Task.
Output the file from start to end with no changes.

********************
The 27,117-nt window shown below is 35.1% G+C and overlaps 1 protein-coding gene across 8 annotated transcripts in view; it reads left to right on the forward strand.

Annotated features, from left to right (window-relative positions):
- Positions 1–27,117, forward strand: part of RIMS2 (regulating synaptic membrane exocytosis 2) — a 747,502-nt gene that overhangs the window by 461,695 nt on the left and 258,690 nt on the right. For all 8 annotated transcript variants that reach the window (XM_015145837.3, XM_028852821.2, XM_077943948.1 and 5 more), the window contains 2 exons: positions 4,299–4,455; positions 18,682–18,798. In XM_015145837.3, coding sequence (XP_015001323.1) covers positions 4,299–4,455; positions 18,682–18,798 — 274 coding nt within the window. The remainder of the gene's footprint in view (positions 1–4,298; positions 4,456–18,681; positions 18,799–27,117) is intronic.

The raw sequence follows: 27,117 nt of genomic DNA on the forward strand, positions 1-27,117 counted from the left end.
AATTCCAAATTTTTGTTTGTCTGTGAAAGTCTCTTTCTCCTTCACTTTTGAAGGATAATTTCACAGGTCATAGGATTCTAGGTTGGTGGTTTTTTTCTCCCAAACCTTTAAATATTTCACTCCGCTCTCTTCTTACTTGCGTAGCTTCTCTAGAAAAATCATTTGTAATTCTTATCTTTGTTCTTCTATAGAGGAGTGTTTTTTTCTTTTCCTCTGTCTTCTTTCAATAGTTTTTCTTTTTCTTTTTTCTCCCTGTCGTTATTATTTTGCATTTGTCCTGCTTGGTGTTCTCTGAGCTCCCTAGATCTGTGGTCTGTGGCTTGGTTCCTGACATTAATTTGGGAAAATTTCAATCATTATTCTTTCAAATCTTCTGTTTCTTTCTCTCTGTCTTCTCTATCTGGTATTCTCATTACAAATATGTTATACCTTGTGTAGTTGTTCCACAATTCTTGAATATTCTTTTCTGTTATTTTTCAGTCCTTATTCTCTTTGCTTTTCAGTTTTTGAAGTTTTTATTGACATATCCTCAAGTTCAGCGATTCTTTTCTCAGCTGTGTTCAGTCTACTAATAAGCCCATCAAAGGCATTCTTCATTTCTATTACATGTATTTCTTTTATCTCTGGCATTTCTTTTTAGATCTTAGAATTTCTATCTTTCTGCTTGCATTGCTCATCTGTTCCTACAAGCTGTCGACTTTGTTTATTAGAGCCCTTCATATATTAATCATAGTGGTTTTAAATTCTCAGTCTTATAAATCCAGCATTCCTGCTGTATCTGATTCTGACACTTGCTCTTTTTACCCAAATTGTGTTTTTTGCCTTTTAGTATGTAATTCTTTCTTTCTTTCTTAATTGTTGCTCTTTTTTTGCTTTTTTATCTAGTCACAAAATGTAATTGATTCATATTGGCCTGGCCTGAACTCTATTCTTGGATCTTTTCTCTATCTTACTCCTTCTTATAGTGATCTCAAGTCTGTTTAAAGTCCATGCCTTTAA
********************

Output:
The 27,117-nt window shown below is 35.1% G+C and overlaps 1 protein-coding gene across 8 annotated transcripts in view; it reads left to right on the forward strand.

Annotated features, from left to right (window-relative positions):
- Positions 1–27,117, forward strand: part of RIMS2 (regulating synaptic membrane exocytosis 2) — a 747,502-nt gene that overhangs the window by 461,695 nt on the left and 258,690 nt on the right. For all 8 annotated transcript variants that reach the window (XM_015145837.3, XM_028852821.2, XM_077943948.1 and 5 more), the window contains 2 exons: positions 4,299–4,455; positions 18,682–18,798. In XM_015145837.3, coding sequence (XP_015001323.1) covers positions 4,299–4,455; positions 18,682–18,798 — 274 coding nt within the window. The remainder of the gene's footprint in view (positions 1–4,298; positions 4,456–18,681; positions 18,799–27,117) is intronic.

The raw sequence follows: 27,117 nt of genomic DNA on the forward strand, positions 1-27,117 counted from the left end.
AATTCCAAATTTTTGTTTGTCTGTGAAAGTCTCTTTCTCCTTCACTTTTGAAGGATAATTTCACAGGTCATAGGATTCTAGGTTGGTGGTTTTTTTCTCCCAAACCTTTAAATATTTCACTCCGCTCTCTTCTTACTTGCGTAGCTTCTCTAGAAAAATCATTTGTAATTCTTATCTTTGTTCTTCTATAGAGGAGTGTTTTTTTCTTTTCCTCTGTCTTCTTTCAATAGTTTTTCTTTTTCTTTTTTCTCCCTGTCGTTATTATTTTGCATTTGTCCTGCTTGGTGTTCTCTGAGCTCCCTAGATCTGTGGTCTGTGGCTTGGTTCCTGACATTAATTTGGGAAAATTTCAATCATTATTCTTTCAAATCTTCTGTTTCTTTCTCTCTGTCTTCTCTATCTGGTATTCTCATTACAAATATGTTATACCTTGTGTAGTTGTTCCACAATTCTTGAATATTCTTTTCTGTTATTTTTCAGTCCTTATTCTCTTTGCTTTTCAGTTTTTGAAGTTTTTATTGACATATCCTCAAGTTCAGCGATTCTTTTCTCAGCTGTGTTCAGTCTACTAATAAGCCCATCAAAGGCATTCTTCATTTCTATTACATGTATTTCTTTTATCTCTGGCATTTCTTTTTAGATCTTAGAATTTCTATCTTTCTGCTTGCATTGCTCATCTGTTCCTACAAGCTGTCGACTTTGTTTATTAGAGCCCTTCATATATTAATCATAGTGGTTTTAAATTCTCAGTCTTATAAATCCAGCATTCCTGCTGTATCTGATTCTGACACTTGCTCTTTTTACCCAAATTGTGTTTTTTGCCTTTTAGTATGTAATTCTTTCTTTCTTTCTTAATTGTTGCTCTTTTTTTGCTTTTTTATCTAGTCACAAAATGTAATTGATTCATATTGGCCTGGCCTGAACTCTATTCTTGGATCTTTTCTCTATCTTACTCCTTCTTATAGTGATCTCAAGTCTGTTTAAAGTCCATGCCTTTAA